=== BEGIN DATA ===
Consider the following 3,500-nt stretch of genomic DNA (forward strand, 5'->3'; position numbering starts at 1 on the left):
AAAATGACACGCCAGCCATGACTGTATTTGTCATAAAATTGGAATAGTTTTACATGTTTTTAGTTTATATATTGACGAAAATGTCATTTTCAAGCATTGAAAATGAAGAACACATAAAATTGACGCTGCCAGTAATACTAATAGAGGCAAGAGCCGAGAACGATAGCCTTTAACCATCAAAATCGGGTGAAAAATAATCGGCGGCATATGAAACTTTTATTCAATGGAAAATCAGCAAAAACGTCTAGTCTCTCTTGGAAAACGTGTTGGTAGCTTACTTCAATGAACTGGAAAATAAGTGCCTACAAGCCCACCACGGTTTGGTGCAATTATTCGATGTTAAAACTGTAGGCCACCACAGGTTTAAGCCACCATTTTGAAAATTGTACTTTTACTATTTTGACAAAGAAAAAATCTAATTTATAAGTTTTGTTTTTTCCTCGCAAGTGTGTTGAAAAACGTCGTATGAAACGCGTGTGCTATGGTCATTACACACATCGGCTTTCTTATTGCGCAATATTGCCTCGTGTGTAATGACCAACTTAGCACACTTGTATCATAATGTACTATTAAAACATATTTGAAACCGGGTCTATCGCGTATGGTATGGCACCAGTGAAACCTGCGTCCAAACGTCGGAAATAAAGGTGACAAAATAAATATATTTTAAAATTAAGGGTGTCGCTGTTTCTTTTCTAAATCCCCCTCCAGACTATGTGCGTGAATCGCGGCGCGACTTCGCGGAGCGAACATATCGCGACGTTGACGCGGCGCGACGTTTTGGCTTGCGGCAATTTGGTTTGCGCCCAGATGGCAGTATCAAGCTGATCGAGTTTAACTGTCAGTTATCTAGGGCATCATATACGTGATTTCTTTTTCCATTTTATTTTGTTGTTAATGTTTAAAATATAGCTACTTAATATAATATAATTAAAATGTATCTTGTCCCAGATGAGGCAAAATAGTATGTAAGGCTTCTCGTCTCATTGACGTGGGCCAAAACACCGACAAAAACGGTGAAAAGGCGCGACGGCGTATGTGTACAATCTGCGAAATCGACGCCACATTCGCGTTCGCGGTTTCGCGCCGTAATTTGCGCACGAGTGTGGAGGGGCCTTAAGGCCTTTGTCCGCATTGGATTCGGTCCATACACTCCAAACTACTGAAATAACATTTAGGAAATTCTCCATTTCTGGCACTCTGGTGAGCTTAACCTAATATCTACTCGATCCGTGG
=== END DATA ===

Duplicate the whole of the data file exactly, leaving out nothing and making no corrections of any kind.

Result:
Consider the following 3,500-nt stretch of genomic DNA (forward strand, 5'->3'; position numbering starts at 1 on the left):
AAAATGACACGCCAGCCATGACTGTATTTGTCATAAAATTGGAATAGTTTTACATGTTTTTAGTTTATATATTGACGAAAATGTCATTTTCAAGCATTGAAAATGAAGAACACATAAAATTGACGCTGCCAGTAATACTAATAGAGGCAAGAGCCGAGAACGATAGCCTTTAACCATCAAAATCGGGTGAAAAATAATCGGCGGCATATGAAACTTTTATTCAATGGAAAATCAGCAAAAACGTCTAGTCTCTCTTGGAAAACGTGTTGGTAGCTTACTTCAATGAACTGGAAAATAAGTGCCTACAAGCCCACCACGGTTTGGTGCAATTATTCGATGTTAAAACTGTAGGCCACCACAGGTTTAAGCCACCATTTTGAAAATTGTACTTTTACTATTTTGACAAAGAAAAAATCTAATTTATAAGTTTTGTTTTTTCCTCGCAAGTGTGTTGAAAAACGTCGTATGAAACGCGTGTGCTATGGTCATTACACACATCGGCTTTCTTATTGCGCAATATTGCCTCGTGTGTAATGACCAACTTAGCACACTTGTATCATAATGTACTATTAAAACATATTTGAAACCGGGTCTATCGCGTATGGTATGGCACCAGTGAAACCTGCGTCCAAACGTCGGAAATAAAGGTGACAAAATAAATATATTTTAAAATTAAGGGTGTCGCTGTTTCTTTTCTAAATCCCCCTCCAGACTATGTGCGTGAATCGCGGCGCGACTTCGCGGAGCGAACATATCGCGACGTTGACGCGGCGCGACGTTTTGGCTTGCGGCAATTTGGTTTGCGCCCAGATGGCAGTATCAAGCTGATCGAGTTTAACTGTCAGTTATCTAGGGCATCATATACGTGATTTCTTTTTCCATTTTATTTTGTTGTTAATGTTTAAAATATAGCTACTTAATATAATATAATTAAAATGTATCTTGTCCCAGATGAGGCAAAATAGTATGTAAGGCTTCTCGTCTCATTGACGTGGGCCAAAACACCGACAAAAACGGTGAAAAGGCGCGACGGCGTATGTGTACAATCTGCGAAATCGACGCCACATTCGCGTTCGCGGTTTCGCGCCGTAATTTGCGCACGAGTGTGGAGGGGCCTTAAGGCCTTTGTCCGCATTGGATTCGGTCCATACACTCCAAACTACTGAAATAACATTTAGGAAATTCTCCATTTCTGGCACTCTGGTGAGCTTAACCTAATATCTACTCGATCCGTGG